well as location. Heat transfer is one-dimensional if it occurs primarily in one direction. It is two-
dimensional if heat tranfer in the third dimension is negligible. 
 
2-3C Heat transfer to a canned drink can be modeled as two-dimensional since temperature differences (and 
thus heat transfer) will exist in the radial and axial directions (but there will be symmetry about the center 
line and no heat transfer in the azimuthal direction. This would be a transient heat transfer process since the 
temperature at any point within the drink will change with time during heating. Also, we would use the 
cylindrical coordinate system to solve this problem since a cylinder is best described in cylindrical 
coordinates. Also, we would place the origin somewhere on the center line, possibly at the center of the 
bottom surface. 
 
2-4C Heat transfer to a potato in an oven can be modeled as one-dimensional since temperature differences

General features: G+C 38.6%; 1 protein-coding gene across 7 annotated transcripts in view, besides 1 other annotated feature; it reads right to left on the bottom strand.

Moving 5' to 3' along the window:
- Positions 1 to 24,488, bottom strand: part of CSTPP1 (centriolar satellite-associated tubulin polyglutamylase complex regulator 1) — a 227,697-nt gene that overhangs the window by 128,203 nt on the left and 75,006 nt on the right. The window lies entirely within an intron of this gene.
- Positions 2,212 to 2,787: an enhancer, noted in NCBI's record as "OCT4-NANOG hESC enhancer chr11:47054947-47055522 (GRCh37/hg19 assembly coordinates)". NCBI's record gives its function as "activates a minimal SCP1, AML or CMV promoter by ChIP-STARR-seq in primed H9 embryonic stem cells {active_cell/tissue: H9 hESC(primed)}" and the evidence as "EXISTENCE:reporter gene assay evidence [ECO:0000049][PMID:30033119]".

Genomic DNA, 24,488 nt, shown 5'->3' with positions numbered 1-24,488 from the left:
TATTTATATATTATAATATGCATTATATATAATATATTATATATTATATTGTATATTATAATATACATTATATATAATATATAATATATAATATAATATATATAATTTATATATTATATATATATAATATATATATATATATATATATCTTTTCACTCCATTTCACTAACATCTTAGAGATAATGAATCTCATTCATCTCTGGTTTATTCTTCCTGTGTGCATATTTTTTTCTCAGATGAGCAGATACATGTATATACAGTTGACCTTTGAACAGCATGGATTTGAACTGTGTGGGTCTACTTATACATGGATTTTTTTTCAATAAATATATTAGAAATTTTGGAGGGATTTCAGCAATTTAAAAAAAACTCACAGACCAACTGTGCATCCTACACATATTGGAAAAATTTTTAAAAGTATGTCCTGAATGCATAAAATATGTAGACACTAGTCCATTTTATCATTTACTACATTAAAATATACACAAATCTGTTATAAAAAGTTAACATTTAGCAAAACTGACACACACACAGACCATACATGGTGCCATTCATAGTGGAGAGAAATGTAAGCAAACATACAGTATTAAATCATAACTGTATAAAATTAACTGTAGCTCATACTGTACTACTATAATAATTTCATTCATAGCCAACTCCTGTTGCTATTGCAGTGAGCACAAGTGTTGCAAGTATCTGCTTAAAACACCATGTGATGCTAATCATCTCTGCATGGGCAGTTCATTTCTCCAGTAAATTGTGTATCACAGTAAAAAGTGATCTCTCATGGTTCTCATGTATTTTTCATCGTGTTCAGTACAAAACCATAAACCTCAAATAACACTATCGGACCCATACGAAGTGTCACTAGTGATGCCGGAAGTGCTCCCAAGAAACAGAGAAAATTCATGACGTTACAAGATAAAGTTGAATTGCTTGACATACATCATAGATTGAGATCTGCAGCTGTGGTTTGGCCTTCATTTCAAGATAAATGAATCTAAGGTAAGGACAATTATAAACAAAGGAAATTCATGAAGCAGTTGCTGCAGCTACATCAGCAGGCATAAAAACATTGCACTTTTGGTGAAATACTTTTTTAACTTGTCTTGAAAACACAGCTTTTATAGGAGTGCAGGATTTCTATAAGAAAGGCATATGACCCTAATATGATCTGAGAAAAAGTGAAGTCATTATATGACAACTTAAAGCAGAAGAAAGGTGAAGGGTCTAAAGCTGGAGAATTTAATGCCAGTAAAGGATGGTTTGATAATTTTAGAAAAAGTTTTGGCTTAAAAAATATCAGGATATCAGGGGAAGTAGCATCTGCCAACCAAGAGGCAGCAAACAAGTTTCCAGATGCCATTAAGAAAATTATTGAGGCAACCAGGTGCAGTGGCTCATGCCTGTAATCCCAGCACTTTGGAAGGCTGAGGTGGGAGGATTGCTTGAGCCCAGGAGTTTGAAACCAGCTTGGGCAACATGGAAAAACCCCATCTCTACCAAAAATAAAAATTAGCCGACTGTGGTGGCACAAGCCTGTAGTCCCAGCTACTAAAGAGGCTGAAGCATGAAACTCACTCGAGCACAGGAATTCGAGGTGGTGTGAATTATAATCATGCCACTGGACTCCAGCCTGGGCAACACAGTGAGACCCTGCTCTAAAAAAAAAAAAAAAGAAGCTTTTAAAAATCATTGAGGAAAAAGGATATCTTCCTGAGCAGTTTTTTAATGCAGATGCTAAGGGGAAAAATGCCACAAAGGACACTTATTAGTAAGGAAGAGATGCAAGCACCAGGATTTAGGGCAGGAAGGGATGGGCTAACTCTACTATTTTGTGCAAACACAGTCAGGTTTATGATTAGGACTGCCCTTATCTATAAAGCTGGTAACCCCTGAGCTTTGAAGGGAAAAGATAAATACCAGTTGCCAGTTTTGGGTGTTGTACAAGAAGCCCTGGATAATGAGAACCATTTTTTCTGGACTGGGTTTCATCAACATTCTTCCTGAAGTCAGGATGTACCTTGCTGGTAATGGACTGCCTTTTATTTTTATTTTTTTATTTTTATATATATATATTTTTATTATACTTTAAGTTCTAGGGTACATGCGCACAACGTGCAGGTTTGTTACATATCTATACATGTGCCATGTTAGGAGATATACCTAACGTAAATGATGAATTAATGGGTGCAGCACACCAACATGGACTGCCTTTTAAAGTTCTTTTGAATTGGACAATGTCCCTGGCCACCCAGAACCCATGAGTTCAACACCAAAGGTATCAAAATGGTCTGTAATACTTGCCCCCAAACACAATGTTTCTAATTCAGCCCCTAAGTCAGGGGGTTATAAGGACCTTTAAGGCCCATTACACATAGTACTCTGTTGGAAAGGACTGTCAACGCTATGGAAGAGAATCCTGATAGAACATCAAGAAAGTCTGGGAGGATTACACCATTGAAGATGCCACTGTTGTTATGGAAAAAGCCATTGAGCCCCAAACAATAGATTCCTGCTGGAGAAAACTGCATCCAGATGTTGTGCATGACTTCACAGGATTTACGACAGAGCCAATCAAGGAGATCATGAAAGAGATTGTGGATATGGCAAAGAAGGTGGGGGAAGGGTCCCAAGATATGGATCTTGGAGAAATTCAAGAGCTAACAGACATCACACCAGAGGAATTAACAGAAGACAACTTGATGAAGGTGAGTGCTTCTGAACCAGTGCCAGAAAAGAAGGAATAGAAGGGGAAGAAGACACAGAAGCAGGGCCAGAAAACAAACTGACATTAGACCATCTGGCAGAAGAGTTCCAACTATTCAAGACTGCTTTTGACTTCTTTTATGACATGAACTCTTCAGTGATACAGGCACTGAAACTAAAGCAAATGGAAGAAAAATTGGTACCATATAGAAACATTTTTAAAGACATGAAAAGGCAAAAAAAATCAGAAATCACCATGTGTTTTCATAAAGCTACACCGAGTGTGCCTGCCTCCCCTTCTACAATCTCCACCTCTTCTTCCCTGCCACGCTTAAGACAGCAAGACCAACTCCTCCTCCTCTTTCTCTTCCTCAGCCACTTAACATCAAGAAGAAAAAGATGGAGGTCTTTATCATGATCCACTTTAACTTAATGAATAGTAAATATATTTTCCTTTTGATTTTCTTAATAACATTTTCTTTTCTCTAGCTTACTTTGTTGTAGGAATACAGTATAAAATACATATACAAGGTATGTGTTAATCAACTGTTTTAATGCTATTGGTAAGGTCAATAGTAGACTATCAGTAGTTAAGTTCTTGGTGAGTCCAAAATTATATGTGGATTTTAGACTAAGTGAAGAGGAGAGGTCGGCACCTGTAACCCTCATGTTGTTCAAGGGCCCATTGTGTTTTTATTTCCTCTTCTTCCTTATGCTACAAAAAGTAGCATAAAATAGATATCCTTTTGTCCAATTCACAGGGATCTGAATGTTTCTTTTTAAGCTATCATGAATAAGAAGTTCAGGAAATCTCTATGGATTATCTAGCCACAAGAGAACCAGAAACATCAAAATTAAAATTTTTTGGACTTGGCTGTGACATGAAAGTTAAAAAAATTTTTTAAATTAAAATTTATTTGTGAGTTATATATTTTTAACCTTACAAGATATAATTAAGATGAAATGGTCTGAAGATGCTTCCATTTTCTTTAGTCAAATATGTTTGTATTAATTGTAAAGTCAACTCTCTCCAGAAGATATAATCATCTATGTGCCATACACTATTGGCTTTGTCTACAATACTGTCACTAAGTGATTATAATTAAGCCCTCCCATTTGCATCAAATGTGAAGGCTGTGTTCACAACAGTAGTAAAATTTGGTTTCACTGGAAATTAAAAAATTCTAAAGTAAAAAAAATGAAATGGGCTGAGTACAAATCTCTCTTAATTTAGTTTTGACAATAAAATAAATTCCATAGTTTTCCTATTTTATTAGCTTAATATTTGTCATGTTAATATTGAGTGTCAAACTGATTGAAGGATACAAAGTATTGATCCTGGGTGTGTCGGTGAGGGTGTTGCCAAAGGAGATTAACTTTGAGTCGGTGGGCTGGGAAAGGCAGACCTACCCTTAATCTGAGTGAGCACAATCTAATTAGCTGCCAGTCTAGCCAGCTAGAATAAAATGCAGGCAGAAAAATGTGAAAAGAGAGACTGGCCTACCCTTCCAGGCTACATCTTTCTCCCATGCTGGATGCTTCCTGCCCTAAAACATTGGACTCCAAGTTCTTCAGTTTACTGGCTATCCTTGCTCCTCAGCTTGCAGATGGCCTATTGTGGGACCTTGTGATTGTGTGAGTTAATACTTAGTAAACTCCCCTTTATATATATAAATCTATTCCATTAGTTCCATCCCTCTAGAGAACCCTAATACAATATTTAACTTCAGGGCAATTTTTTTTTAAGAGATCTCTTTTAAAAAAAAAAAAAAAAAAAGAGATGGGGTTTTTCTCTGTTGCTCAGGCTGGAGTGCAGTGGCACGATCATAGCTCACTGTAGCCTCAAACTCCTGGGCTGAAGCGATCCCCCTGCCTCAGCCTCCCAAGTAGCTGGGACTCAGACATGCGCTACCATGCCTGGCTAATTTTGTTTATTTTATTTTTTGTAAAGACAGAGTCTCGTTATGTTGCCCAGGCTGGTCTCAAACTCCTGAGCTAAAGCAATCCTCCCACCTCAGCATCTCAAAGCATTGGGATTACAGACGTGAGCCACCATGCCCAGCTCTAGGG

(and thus heat transfer) will exist in the radial direction only because of symmetry about the center point. 
This would be a transient heat transfer process since the temperature at any point within the potato will 
change with time during cooking. Also, we would use the spherical coordinate system to solve this problem 
since the entire outer surface of a spherical body can be described by a constant value of the radius in 
spherical coordinates. We would place the origin at the center of the potato. 
 
2-5C Assuming the egg to be round, heat transfer to an egg in boiling water can be modeled as one-
dimensional since temperature differences (and thus heat transfer) will primarily exist in the radial direction